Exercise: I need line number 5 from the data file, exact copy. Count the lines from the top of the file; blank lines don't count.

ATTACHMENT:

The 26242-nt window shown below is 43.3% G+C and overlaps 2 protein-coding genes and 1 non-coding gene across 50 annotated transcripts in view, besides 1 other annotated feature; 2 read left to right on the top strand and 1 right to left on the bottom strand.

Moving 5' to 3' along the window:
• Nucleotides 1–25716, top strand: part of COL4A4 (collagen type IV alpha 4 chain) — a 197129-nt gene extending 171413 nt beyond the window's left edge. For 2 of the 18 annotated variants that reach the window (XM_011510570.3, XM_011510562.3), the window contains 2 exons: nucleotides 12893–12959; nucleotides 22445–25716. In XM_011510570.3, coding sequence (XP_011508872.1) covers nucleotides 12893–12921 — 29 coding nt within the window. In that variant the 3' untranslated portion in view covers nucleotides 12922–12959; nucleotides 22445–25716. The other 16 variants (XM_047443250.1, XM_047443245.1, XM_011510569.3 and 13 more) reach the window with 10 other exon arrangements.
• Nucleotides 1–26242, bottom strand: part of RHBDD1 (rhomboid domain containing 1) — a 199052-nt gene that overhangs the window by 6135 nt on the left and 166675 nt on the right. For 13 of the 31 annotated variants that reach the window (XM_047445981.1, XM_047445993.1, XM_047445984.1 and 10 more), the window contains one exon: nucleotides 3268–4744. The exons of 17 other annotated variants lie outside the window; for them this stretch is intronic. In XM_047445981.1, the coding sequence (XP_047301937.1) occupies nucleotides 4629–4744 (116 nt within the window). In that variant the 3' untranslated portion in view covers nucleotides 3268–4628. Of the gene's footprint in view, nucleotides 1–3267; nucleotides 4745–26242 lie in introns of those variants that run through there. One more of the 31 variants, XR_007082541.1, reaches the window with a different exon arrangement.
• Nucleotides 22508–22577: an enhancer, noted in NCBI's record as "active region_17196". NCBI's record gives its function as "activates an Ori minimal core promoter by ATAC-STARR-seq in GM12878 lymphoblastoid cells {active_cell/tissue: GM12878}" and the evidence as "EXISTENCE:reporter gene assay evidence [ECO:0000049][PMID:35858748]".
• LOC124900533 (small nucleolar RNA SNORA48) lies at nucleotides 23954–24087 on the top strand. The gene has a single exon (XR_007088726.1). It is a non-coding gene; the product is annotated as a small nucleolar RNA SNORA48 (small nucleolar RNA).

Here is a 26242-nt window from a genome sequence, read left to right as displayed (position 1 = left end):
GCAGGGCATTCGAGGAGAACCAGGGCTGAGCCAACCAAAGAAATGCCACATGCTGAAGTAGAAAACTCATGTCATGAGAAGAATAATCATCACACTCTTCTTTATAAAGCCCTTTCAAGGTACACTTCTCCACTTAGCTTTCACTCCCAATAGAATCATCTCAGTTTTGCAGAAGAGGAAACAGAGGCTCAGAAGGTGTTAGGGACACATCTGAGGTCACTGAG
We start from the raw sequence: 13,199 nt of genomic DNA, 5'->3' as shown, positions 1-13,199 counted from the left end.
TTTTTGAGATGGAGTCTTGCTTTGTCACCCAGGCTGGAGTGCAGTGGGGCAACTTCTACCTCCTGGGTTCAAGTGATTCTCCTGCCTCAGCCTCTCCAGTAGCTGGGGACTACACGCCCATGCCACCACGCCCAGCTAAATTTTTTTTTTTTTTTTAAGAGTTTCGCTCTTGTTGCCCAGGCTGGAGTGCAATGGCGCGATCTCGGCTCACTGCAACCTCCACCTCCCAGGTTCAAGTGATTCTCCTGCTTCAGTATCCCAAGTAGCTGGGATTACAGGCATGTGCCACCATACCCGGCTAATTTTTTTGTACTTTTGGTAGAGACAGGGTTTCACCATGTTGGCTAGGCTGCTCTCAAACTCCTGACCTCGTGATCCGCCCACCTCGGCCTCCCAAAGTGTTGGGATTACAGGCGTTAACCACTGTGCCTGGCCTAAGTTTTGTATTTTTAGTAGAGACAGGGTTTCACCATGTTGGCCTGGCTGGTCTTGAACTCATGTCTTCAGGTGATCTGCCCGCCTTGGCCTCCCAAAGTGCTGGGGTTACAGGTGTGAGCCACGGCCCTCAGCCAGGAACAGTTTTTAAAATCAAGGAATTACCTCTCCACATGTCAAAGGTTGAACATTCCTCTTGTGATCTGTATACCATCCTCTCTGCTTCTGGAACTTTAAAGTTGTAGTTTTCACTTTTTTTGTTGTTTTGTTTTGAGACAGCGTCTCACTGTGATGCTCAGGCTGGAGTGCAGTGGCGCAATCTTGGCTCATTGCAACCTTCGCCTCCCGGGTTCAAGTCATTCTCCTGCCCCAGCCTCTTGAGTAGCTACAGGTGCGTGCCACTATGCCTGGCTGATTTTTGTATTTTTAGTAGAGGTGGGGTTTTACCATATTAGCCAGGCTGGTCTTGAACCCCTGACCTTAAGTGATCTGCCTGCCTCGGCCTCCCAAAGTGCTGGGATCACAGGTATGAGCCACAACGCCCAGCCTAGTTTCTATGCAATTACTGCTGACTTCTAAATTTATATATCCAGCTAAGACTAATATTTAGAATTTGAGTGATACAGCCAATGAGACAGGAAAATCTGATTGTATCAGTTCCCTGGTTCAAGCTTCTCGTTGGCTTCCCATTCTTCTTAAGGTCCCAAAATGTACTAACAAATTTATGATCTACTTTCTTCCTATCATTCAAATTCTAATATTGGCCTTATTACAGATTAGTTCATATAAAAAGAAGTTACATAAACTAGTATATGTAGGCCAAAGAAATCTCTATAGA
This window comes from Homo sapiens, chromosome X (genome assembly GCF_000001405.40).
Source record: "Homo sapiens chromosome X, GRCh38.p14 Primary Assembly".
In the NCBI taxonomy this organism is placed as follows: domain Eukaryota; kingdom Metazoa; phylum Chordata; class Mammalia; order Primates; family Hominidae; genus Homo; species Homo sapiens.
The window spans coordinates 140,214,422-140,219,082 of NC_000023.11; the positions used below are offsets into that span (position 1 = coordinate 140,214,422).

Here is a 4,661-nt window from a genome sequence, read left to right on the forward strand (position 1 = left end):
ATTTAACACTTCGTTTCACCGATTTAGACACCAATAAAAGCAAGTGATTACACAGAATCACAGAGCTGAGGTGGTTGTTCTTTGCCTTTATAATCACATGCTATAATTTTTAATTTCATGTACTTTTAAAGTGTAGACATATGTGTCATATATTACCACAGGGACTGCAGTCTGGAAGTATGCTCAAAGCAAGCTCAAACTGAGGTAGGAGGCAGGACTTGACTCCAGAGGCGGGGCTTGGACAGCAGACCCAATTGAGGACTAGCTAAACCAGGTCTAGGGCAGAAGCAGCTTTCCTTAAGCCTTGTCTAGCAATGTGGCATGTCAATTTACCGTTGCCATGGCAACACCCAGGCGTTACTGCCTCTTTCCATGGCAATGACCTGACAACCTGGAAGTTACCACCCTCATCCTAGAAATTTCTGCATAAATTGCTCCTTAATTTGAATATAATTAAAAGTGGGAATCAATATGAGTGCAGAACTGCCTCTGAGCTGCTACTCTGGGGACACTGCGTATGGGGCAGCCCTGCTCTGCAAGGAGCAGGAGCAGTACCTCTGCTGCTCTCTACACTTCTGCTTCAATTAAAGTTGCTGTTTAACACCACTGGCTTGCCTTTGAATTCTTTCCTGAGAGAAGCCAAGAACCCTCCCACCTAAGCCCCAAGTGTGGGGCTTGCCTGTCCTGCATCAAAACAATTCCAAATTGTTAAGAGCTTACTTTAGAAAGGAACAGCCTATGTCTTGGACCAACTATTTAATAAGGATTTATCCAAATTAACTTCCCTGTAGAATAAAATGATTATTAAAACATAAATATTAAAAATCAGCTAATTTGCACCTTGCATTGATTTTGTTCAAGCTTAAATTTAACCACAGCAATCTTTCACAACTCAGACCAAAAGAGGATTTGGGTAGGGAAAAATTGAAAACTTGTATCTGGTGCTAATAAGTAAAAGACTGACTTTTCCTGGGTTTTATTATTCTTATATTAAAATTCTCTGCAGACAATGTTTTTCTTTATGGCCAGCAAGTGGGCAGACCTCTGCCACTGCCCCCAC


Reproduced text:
• Nucleotides 22508–22577: an enhancer, noted in NCBI's record as "active region_17196". NCBI's record gives its function as "activates an Ori minimal core promoter by ATAC-STARR-seq in GM12878 lymphoblastoid cells {active_cell/tissue: GM12878}" and the evidence as "EXISTENCE:reporter gene assay evidence [ECO:0000049][PMID:35858748]".